What Did God Really (Not) Say?

In the JPS translation (based on the Masoretic Hebrew manuscript tradition) God via the prophet says, “Go ahead and eat up your own meat offerings, because I never said anything to your ancestors about burnt sacrifices. I just told them to obey me and walk with me!” But the NIV version tells a different story. Here God says, “Keep those sacrifices coming! But remember that I didn’t only give you commands about burnt sacrifices, I also told you to obey me and walk with me!” This is no minor discrepancy. In the JPS, God is utterly disinterested in burnt sacrifice, in fact He denies ever having asked for it in the first place. In the NIV, God demands uninterrupted burnt sacrifice.

Why would the NIV translators take it upon themselves to alter a text in this manner? How could the Bible of choice for fiercely conservative and “biblicist” readers justify changing an original author’s clear intent? What do they gain by tweaking the “word of God”? (I note here that even the ESV and King James Version render this passage according to the manuscript witness.)

I can think of at least two motivations for the NIV’s decision to alter Jeremiah 7:22. First, and most ironically, it preserves the appearance of consistency and inerrancy. You can’t have one part of the Bible saying that God never said or endorsed another part of the Bible. But more specifically, this verse threatens a precious evangelical theological assumption, namely that God demands blood payment for sin. This is a non-negotiable premise for certain configurations of atonement theory, for example. All translation is interpretation, and the NIV translators knew the interpretive expectations of their audience.

For more on questionable translation choices in the NIV, see this link: https://isthatinthebible.wordpress.com/articles-and-resources/deliberate-mistranslation-in-the-new-international-version-niv/

The Uncomfortable Implications of Jeremiah 7

Is Jeremiah claiming that the animal sacrifice laws in the Torah are illegitimate, a product of men and not God? What happens when a prophet seems to be saying that another part of the Bible doesn’t fully represent God’s word? I don’t offer any decisive answers to these questions, I just think it’s of paramount importance that we allow them to be asked. This is not about the reliability of the Bible, it’s about recognizing that a conversation is going on among the diverse texts of our tradition. I know inerrantists fear that questions like these will lead to doubt and undermine faith, but I don’t see how ignoring or neutering them is a healthier alternative to working them out in candor and hope.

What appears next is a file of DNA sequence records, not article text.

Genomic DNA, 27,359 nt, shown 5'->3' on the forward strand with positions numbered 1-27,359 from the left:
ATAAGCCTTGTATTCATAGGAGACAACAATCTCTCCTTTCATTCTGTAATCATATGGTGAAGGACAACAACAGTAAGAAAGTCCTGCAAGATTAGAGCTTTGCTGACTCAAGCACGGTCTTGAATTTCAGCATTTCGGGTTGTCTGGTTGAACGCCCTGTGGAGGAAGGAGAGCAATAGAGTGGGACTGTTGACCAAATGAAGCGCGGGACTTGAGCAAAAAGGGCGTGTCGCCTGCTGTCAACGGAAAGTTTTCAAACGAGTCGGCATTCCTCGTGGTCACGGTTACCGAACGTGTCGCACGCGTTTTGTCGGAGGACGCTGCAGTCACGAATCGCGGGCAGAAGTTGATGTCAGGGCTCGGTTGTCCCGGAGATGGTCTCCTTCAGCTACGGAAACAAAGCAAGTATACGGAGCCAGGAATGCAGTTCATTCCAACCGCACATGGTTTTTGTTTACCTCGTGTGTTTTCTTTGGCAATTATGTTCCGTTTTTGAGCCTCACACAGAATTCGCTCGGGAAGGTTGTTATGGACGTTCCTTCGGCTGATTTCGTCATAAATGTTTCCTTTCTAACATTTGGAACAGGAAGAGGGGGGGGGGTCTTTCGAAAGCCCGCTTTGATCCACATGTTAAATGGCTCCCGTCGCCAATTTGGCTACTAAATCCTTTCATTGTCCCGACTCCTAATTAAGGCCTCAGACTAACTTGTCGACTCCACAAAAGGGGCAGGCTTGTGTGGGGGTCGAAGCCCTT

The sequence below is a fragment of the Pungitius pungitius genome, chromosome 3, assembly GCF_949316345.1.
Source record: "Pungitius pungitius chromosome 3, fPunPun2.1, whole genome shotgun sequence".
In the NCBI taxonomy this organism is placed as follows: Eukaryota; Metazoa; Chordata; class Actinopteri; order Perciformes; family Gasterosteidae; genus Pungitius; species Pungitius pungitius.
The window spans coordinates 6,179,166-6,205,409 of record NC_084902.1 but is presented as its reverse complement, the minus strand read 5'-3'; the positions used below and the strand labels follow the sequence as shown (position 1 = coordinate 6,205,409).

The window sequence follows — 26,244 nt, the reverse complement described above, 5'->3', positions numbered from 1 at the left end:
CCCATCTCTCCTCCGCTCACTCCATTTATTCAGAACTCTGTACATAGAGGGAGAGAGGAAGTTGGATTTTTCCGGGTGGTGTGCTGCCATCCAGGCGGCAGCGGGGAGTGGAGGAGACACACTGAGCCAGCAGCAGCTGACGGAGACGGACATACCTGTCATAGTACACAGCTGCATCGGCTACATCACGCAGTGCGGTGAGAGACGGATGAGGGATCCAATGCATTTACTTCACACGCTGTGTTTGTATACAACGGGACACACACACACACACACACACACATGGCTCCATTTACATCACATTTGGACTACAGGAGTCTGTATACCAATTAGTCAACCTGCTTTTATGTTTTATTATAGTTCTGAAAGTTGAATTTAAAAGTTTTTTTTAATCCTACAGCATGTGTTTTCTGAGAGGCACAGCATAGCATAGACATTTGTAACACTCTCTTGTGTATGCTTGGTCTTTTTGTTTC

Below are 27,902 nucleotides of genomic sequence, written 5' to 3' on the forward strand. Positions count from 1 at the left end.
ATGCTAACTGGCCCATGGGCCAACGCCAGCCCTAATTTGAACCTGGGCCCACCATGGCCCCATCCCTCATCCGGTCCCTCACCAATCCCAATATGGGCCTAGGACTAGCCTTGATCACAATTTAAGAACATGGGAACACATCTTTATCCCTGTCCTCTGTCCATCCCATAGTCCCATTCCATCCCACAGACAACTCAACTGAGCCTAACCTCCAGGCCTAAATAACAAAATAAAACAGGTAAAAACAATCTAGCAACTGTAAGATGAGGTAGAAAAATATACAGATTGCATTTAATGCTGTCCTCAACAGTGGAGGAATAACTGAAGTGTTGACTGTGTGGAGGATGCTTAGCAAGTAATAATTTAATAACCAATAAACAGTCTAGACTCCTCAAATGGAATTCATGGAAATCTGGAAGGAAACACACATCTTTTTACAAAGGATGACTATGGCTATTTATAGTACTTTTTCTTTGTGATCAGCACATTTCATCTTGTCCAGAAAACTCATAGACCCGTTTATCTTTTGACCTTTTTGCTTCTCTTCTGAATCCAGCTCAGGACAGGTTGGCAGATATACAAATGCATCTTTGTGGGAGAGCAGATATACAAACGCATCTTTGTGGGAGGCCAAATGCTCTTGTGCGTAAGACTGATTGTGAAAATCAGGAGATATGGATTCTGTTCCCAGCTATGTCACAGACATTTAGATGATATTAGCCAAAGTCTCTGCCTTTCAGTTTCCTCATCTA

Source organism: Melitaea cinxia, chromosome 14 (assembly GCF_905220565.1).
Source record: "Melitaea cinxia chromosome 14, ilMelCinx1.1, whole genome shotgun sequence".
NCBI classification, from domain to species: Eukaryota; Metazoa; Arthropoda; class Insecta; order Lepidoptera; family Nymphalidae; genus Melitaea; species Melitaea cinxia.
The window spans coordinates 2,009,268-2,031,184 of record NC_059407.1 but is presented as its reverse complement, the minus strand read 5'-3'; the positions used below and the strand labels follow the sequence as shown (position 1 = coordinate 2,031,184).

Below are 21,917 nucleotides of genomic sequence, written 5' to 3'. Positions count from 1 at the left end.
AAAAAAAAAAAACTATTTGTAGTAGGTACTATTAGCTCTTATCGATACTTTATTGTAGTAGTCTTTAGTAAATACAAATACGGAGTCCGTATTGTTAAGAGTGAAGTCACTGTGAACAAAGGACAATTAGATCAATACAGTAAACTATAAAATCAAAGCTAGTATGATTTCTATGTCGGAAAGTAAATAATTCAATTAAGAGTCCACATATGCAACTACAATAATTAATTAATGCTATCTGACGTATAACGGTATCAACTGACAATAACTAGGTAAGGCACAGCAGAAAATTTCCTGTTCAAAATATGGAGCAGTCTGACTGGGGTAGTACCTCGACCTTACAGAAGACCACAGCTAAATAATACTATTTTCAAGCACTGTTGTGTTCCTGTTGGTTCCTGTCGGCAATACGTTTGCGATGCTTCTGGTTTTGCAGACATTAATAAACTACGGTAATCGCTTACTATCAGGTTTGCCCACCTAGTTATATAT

It’s helpful, perhaps, to consider that Jewish interpreters have not found it necessary to edit or redact Jeremiah 7, and yet if the Temple were still standing they would surely resume making burnt sacrifices. Jews are (historically) more adept than Christians at allowing the Bible to speak, even in tension with itself, and yet living and flourishing within that tension.

The Beautiful Implications of Jeremiah 7

For my part I appreciate Jeremiah 7, both for the way it forces us to consider some heavy questions about how we read the Bible and for what it seems to be saying about God. This may be a disorienting text, but it’s certainly not the only voice in scripture suggesting that God is more concerned with integrity and mercy than He is with sacrifice. In fact, it’s a prophetic theme picked up by Jesus himself. How might such a clarification about God’s character alter or inform our understanding of Jesus, his death, or of our own relationship to God and other humans?

Jeremiah 7 is not a happy text. It’s a warning of calamity and coming judgment. But judgment comes not in the form of fire from heaven, it comes as a military enemy. The reason you face war and exile, says Jeremiah on behalf of YHWH, is not that your blood sacrifices were insufficient or insincere. Your problem is that you have not obeyed my commandments to honor your neighbor and care for the outcast. The God of Jeremiah is not impressed with religion and ritual, He is not thirsty for the blood of sinners or their animal substitutes. He longs to walk with humans in the way of selfless love.

The words of prophets are intended to ignite their hearers’ imaginations with possibility and hope. How can they do this if they cannot surprise us, if we refuse to let them diverge from a predetermined theological script?